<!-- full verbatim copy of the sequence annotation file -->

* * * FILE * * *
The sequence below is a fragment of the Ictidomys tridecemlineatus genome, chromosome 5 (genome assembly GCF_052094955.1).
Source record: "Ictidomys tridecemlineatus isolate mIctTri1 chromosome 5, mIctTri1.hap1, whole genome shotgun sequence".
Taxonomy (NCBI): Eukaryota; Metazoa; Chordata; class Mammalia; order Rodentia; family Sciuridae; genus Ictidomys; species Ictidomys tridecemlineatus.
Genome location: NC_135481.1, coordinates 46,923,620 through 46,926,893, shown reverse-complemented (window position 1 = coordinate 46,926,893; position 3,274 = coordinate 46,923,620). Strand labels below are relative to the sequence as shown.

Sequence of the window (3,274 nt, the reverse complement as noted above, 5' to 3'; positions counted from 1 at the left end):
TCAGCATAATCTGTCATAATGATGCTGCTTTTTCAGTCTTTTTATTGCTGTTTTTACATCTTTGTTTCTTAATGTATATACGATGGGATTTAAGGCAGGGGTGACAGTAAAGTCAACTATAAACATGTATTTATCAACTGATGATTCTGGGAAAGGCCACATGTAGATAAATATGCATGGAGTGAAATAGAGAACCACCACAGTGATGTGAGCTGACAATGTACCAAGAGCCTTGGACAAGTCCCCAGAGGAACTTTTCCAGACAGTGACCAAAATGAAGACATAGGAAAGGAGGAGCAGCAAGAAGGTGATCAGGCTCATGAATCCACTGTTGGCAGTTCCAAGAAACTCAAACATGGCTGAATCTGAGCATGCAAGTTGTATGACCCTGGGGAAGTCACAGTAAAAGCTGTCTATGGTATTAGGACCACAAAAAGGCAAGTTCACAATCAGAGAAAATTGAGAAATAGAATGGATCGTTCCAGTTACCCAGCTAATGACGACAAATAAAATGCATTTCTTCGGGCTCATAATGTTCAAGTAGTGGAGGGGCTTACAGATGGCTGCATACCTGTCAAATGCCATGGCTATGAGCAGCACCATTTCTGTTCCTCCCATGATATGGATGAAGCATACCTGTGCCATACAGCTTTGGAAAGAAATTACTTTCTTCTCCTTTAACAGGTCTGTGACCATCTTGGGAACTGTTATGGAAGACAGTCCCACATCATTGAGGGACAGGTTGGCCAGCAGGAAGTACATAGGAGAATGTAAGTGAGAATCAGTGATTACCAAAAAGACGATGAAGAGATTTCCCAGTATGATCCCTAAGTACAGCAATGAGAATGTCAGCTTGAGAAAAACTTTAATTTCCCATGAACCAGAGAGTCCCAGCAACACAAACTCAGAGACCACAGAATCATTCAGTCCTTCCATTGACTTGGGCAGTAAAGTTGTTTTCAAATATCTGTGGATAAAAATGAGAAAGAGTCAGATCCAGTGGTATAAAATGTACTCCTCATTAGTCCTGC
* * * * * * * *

The sequence below is a fragment of the Ictidomys tridecemlineatus genome, chromosome 5 (genome assembly GCF_052094955.1).
Source record: "Ictidomys tridecemlineatus isolate mIctTri1 chromosome 5, mIctTri1.hap1, whole genome shotgun sequence".
Taxonomy (NCBI): Eukaryota; Metazoa; Chordata; class Mammalia; order Rodentia; family Sciuridae; genus Ictidomys; species Ictidomys tridecemlineatus.
Genome location: NC_135481.1, coordinates 46,923,620 through 46,926,893, shown reverse-complemented (window position 1 = coordinate 46,926,893; position 3,274 = coordinate 46,923,620). Strand labels below are relative to the sequence as shown.

Sequence of the window (3,274 nt, the reverse complement as noted above, 5' to 3'; positions counted from 1 at the left end):
TCAGCATAATCTGTCATAATGATGCTGCTTTTTCAGTCTTTTTATTGCTGTTTTTACATCTTTGTTTCTTAATGTATATACGATGGGATTTAAGGCAGGGGTGACAGTAAAGTCAACTATAAACATGTATTTATCAACTGATGATTCTGGGAAAGGCCACATGTAGATAAATATGCATGGAGTGAAATAGAGAACCACCACAGTGATGTGAGCTGACAATGTACCAAGAGCCTTGGACAAGTCCCCAGAGGAACTTTTCCAGACAGTGACCAAAATGAAGACATAGGAAAGGAGGAGCAGCAAGAAGGTGATCAGGCTCATGAATCCACTGTTGGCAGTTCCAAGAAACTCAAACATGGCTGAATCTGAGCATGCAAGTTGTATGACCCTGGGGAAGTCACAGTAAAAGCTGTCTATGGTATTAGGACCACAAAAAGGCAAGTTCACAATCAGAGAAAATTGAGAAATAGAATGGATCGTTCCAGTTACCCAGCTAATGACGACAAATAAAATGCATTTCTTCGGGCTCATAATGTTCAAGTAGTGGAGGGGCTTACAGATGGCTGCATACCTGTCAAATGCCATGGCTATGAGCAGCACCATTTCTGTTCCTCCCATGATATGGATGAAGCATACCTGTGCCATACAGCTTTGGAAAGAAATTACTTTCTTCTCCTTTAACAGGTCTGTGACCATCTTGGGAACTGTTATGGAAGACAGTCCCACATCATTGAGGGACAGGTTGGCCAGCAGGAAGTACATAGGAGAATGTAAGTGAGAATCAGTGATTACCAAAAAGACGATGAAGAGATTTCCCAGTATGATCCCTAAGTACAGCAATGAGAATGTCAGCTTGAGAAAAACTTTAATTTCCCATGAACCAGAGAGTCCCAGCAACACAAACTCAGAGACCACAGAATCATTCAGTCCTTCCATTGACTTGGGCAGTAAAGTTGTTTTCAAATATCTGTGGATAAAAATGAGAAAGAGTCAGATCCAGTGGTATAAAATGTACTCCTCATTAGTCCTGC